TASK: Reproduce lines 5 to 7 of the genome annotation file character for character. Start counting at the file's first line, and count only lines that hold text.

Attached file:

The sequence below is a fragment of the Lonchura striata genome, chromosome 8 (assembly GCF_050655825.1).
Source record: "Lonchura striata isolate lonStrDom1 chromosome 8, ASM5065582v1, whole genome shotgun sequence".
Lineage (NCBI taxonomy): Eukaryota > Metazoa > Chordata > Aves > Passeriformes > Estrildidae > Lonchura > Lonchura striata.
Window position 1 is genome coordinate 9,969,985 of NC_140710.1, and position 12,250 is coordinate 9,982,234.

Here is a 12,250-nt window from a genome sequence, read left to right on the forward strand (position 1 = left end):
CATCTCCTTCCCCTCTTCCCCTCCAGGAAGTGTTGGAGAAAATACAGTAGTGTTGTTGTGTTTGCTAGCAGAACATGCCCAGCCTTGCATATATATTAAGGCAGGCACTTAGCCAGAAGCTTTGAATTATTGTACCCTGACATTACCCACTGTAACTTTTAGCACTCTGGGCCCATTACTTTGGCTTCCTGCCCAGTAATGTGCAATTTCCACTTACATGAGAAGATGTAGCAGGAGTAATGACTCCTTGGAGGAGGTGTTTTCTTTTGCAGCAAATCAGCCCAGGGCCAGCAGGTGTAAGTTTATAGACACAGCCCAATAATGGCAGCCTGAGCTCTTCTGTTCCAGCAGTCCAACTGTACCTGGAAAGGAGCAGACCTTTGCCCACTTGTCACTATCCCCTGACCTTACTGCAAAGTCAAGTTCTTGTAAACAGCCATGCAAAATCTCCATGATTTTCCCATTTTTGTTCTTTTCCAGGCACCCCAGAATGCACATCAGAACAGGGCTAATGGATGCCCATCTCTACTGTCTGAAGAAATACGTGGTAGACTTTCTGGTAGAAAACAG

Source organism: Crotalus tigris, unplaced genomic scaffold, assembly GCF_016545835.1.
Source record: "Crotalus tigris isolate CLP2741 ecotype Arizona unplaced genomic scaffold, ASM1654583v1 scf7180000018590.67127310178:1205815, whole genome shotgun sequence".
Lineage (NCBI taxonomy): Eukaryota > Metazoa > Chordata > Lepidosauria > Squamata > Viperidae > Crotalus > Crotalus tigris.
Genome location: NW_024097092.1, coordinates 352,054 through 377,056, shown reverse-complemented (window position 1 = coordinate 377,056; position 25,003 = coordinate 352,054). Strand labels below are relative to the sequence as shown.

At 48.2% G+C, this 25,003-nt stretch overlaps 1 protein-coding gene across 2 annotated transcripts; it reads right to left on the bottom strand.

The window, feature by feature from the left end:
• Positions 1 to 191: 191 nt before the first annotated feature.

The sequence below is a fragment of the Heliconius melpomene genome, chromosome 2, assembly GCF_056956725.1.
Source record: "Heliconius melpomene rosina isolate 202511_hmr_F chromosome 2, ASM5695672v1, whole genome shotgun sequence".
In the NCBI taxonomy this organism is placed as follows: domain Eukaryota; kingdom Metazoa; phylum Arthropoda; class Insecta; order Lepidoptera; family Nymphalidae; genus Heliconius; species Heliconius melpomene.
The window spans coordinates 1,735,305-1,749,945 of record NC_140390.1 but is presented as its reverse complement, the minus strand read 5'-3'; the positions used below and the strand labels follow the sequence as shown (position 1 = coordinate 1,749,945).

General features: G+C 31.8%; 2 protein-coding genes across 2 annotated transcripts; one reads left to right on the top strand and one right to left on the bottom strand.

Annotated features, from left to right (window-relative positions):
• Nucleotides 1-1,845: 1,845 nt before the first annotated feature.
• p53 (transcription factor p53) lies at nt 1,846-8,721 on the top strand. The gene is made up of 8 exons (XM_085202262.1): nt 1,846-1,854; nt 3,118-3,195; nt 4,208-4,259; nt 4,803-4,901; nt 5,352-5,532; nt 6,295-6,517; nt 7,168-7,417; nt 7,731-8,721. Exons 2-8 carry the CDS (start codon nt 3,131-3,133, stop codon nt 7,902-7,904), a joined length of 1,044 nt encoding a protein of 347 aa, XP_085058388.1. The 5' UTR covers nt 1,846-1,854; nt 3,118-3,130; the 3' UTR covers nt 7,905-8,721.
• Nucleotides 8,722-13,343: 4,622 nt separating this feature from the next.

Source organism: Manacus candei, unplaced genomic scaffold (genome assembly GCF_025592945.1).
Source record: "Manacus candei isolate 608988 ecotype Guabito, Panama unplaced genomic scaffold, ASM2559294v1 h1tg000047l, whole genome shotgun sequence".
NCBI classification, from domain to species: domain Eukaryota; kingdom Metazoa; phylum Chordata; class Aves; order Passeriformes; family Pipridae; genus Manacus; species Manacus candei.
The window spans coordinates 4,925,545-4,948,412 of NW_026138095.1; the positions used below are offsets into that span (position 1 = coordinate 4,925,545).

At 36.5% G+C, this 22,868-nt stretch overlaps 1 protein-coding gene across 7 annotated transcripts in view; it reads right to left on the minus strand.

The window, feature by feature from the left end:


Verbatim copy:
Here is a 12,250-nt window from a genome sequence, read left to right on the forward strand (position 1 = left end):
CATCTCCTTCCCCTCTTCCCCTCCAGGAAGTGTTGGAGAAAATACAGTAGTGTTGTTGTGTTTGCTAGCAGAACATGCCCAGCCTTGCATATATATTAAGGCAGGCACTTAGCCAGAAGCTTTGAATTATTGTACCCTGACATTACCCACTGTAACTTTTAGCACTCTGGGCCCATTACTTTGGCTTCCTGCCCAGTAATGTGCAATTTCCACTTACATGAGAAGATGTAGCAGGAGTAATGACTCCTTGGAGGAGGTGTTTTCTTTTGCAGCAAATCAGCCCAGGGCCAGCAGGTGTAAGTTTATAGACACAGCCCAATAATGGCAGCCTGAGCTCTTCTGTTCCAGCAGTCCAACTGTACCTGGAAAGGAGCAGACCTTTGCCCACTTGTCACTATCCCCTGACCTTACTGCAAAGTCAAGTTCTTGTAAACAGCCATGCAAAATCTCCATGATTTTCCCATTTTTGTTCTTTTCCAGGCACCCCAGAATGCACATCAGAACAGGGCTAATGGATGCCCATCTCTACTGTCTGAAGAAATACGTGGTAGACTTTCTGGTAGAAAACAG

Source organism: Crotalus tigris, unplaced genomic scaffold, assembly GCF_016545835.1.